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Apps for America Challenge; Data.gov

Posted on 9.01.2009

When anyone asks me how they can move their Web business forward, my response is usually the same: build an application (preferably one that engages its users to the point where you, the business, ultimately become the standard for the information/resource they need now and in the future).

Let’s take a step back for the beginners. An API is an interface that allows access to a service or body of code from a separate service or body of code. For instance, if you wanted to use Google maps on your website, you would have to make use of the Google maps API in order to get/display the information you want. Now, you don't have to actually do any programming involving the Google map system because that's all hidden behind the API. Pretty sweet, right?

Back to my initial point that applications are where it’s at and are what will move your business forward. There are numerous creative possibilities for applications but you’ll need to leverage API’s to tap into it. Thanks to an endless supply of data freely available (just check out our recent post Eight Great API’s for Your Next Website or Application) however, it’s increasingly simple. For example, with the recent launch of Data.gov, developers are able to access machine readable datasets generated by the Executive Branch of the Federal Government.

Data.gov offers data in three ways: through a "raw" data catalog, using tools and through the geodata catalog. The "Raw" Data Catalog provides an instant download of machine readable, platform-independent datasets while the Tools Catalog provides hyperlinks to tools that allow you to mine datasets. There’s clearly a lot of potential in the data.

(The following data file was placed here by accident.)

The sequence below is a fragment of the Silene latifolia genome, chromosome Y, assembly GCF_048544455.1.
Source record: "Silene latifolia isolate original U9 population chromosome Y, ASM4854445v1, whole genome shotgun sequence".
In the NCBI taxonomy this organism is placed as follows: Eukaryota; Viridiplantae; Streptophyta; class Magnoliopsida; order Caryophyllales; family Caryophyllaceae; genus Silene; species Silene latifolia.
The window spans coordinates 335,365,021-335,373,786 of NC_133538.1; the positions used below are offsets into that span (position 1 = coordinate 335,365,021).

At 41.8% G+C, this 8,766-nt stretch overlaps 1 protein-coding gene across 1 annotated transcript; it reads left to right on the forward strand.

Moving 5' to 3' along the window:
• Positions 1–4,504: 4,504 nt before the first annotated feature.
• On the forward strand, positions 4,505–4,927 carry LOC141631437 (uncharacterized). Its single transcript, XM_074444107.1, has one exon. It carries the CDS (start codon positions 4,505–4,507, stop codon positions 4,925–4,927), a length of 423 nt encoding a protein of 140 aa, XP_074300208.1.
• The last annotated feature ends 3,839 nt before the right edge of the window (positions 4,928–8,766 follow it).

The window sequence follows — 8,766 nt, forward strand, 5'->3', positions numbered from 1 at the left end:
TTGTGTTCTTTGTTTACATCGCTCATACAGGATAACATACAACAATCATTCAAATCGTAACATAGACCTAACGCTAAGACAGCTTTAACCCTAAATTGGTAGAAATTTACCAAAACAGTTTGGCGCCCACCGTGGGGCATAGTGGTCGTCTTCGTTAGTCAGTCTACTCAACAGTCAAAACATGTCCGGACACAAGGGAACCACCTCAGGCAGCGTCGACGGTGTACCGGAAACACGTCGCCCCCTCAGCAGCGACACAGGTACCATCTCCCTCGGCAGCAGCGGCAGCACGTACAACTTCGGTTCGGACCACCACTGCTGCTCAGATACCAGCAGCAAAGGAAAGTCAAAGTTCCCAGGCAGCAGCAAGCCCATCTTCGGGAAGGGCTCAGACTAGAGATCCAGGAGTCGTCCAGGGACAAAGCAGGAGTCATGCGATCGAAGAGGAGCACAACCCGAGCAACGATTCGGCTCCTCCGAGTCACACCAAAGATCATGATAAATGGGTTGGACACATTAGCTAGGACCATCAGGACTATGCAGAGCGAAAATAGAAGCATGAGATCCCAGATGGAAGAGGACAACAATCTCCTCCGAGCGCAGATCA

Some applications already created include RIDB (Recreation Information Database) – an XML extractable listing of US Government Recreation Sites). Another that was really impressive to me personally was the FBI Dataset, which features extraction of offense, arrest, and clearance data as well as law enforcement staffing information from the FBI’s Uniform Crime Reporting (UCR) program.

Sunlight Labs is offering $25,000 in prize money for developers who create apps that use newly-released federal government data for it’s Apps for America (Data.gov Challenge). Data.gov is paving the way for citizens to become more engaged with their government, by providing for the first-time a clearinghouse of federal data in developer-friendly formats.

The Apps for America 2 contest aims to find the best applications that rely on Data.gov, whether it be a client application, an iPhone app, or data visualization. Also, the first, second and third prize winners will receive airfare and hotel placement for a trip to Washington DC. While in Washington, DC, they'll attend an awards ceremony at the Gov2.0 Summit by O'Reilly Media and TechWeb.

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